If we pass that hurdle, we’ll make it to the 3rd round, where there will be 20 teams: 5 automatic qualifiers (Japan, Australia, South Korea, Bahrain & North Korea) and 15 winners from the second round. These 20 will be drawn into 5 groups of 4 teams – the draw will be done in Brazil on 30th July 2011. The top two from each group will go to the 4th round.

In the 4th round, group winners and runners-up from the 3rd round will play in 2 groups of 5 teams. The top 2 teams from each group will be in the 2014 World Cup finals. The 2 3rd-placed teams will go to a 5th round.

In the 5th round, these 2 3rd-placed teams will play each other (2 legs of course).

The winner will go to the inter-confederation play-off, where the winner of the 5th round will play either (in 2 legs of course):
- CONCACAF’s 4th-placed team
- CONMEBOL’s 5th-placed team, or
- OFC’s 1st-placed team (determined in a draw)

The winner will be in the 2014 World Cup finals.

It’s a very long road indeed.

Ultraman in Kuala Lumpur

I was walking around Sungei Wang Plaza, Kuala Lumpur sometime in June 2011 when I spotted that familiar figure I see on TV so often.

My initial thought was that: if only my son – an Ultraman fanatic – were here.

Now I am not sure how many times the suited one has made official appearances on our shores, especially in Kota Kinabalu, but initially I could not believe that I was finally face to face with the superman of the east after all this while, never mind that he looked like he was on a perpetual oxycodone percocet addiction detox regime.

But on second thought: scrap that, the queue to meet and greet him was frighteningly long.

Heavy metal / hard rock Dusun songs

Last week, I first heard the song Koposion by Sokid, which was recorded in May 2010 at a studio in Seri Kembangan, Selangor. The group mentioned that they planned to release an album in July that year.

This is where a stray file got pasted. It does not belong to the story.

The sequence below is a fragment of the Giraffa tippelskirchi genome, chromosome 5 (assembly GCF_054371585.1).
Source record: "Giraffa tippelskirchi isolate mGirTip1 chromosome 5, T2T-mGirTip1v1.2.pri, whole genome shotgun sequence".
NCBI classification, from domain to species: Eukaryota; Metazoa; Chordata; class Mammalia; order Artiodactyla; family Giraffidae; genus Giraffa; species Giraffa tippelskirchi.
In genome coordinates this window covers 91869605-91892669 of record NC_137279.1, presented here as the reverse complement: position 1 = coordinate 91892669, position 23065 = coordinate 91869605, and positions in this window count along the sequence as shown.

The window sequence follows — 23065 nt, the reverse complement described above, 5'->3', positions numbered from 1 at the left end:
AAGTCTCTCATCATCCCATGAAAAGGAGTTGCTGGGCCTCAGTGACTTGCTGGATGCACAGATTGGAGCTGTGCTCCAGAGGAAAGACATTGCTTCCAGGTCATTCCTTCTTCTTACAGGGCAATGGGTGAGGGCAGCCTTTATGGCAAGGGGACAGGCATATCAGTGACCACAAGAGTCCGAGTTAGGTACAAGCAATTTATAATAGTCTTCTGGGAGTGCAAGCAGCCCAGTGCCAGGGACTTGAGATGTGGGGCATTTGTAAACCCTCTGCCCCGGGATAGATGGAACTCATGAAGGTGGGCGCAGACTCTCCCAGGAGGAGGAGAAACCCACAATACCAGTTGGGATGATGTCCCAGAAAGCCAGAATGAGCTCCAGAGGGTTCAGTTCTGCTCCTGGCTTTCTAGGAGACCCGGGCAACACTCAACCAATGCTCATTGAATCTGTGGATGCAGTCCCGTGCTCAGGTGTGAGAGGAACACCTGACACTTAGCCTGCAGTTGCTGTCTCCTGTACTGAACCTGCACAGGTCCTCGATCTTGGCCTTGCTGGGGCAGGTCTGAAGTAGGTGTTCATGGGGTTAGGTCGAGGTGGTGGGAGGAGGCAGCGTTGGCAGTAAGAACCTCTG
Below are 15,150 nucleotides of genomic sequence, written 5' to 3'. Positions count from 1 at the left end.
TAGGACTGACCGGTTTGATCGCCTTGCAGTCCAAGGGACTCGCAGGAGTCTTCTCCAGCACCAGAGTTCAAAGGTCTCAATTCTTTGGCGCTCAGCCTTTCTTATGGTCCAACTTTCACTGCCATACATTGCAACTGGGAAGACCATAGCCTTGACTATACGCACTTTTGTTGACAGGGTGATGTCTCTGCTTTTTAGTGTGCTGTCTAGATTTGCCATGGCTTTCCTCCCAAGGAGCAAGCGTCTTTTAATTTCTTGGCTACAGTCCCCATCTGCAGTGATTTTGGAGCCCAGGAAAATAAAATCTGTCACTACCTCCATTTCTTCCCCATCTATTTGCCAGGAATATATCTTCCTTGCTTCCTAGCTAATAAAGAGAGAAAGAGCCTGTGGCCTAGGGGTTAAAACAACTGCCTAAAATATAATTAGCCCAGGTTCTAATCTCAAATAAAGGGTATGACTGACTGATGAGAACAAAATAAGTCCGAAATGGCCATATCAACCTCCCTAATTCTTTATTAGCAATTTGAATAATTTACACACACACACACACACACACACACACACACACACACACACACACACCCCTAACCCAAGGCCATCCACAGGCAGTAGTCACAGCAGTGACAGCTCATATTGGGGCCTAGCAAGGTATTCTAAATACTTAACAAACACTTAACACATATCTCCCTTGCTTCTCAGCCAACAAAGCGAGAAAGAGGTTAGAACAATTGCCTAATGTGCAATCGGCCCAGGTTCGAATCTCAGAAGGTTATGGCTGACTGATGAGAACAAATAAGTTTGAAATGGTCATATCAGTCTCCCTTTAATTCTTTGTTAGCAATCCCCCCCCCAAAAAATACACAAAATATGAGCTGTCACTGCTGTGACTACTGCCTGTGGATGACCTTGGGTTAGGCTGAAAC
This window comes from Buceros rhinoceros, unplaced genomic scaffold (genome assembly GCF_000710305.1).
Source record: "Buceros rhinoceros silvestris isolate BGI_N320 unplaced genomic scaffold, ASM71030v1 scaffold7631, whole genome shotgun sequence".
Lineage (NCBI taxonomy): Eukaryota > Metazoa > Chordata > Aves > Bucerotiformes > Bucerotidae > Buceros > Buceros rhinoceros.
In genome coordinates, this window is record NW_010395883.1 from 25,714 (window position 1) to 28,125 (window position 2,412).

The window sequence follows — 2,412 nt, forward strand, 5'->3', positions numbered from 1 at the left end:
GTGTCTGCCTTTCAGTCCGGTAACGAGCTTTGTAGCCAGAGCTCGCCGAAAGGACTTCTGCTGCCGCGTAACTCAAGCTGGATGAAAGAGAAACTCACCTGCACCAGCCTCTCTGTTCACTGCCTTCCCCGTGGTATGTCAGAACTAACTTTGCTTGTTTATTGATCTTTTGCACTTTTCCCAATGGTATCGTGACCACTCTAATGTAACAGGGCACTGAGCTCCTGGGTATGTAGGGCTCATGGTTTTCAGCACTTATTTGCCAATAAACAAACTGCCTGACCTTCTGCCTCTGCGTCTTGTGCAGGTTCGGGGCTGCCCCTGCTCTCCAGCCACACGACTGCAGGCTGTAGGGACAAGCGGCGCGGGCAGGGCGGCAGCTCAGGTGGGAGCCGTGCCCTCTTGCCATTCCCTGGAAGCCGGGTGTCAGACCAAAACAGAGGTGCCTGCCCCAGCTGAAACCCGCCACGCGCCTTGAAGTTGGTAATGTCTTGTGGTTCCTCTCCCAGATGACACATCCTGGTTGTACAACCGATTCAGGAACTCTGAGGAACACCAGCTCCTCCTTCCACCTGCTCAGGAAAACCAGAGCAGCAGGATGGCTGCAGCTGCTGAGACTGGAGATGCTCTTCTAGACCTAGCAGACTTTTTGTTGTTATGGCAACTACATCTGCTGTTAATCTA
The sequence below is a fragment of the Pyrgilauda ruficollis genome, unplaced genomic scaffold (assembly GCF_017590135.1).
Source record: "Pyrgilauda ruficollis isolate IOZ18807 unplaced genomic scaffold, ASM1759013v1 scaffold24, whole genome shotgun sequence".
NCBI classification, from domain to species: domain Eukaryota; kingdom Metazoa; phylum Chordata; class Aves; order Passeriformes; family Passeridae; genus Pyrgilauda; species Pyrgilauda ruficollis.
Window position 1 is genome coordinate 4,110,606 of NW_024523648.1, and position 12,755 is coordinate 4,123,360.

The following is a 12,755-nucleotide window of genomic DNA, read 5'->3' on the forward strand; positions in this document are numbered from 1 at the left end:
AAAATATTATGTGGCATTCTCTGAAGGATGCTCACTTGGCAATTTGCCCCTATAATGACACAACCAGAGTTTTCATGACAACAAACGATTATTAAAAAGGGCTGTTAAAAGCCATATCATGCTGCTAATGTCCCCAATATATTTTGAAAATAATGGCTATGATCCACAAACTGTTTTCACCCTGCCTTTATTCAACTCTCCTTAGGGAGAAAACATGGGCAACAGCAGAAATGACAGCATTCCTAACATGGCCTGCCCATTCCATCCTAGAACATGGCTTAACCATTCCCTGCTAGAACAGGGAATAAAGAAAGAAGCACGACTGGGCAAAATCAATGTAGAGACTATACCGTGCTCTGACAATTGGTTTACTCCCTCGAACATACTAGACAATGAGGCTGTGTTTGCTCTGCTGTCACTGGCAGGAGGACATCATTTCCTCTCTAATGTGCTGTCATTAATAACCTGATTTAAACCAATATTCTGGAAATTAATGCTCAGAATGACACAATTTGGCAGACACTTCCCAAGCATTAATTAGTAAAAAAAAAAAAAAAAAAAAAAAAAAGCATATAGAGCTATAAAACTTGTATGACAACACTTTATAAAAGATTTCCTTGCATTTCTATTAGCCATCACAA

YouTube Preview Image

Rather interesting to hear a Dusun song in a different genre.

Piqued, I wondered if it is the first Dusun song in heavy metal or hard rock.

Then there’s Kristo Umok’s Tulang Bosi Turat Dawai which was mentioned in dBOS-fm’s blog in March 2010, so it must have been recorded earlier than the above song:

Singing in this kind of style might not be many Dusuns’ idea of a good time, at least perhaps not yet. Sometimes the words could be lost in all that racket, they could be singing about mothers rings while an expletive starting with the word “mother” could be heard instead.

Bornean rainbow toad photographed for first time ever

It was reported on 14th July 2011 that the Sambas stream toad, or Bornean rainbow toad was last seen in 1924 and was never photographed, its only representation being drawings. Apparently only 3 people had ever seen it then.

87 years later, this most elusive amphibian was rediscovered and colour photographed for the first time ever by scientists inspired by Conservation International’s (CI) “global search for lost amphibians”. Dr Robin Moore, CI’s amphibian specialist launched the global search. The effort in Sarawak was supported by Universiti Malaysia Sarawak (Unimas) and the team was led by Dr Indraneil Das of Unimas.

Searching forests deep inside Sarawak day and night, they were months into it, then while doing the ridges of the Gunung Penrissen mountain range one night, they looked up a tree and hey presto – saw a beauty. They found another 2 toads on separate trees. The animals were up to 5.1cm long. As an added bonus, what they found seemed like a nuclear family: an adult male, an adult female and a young one.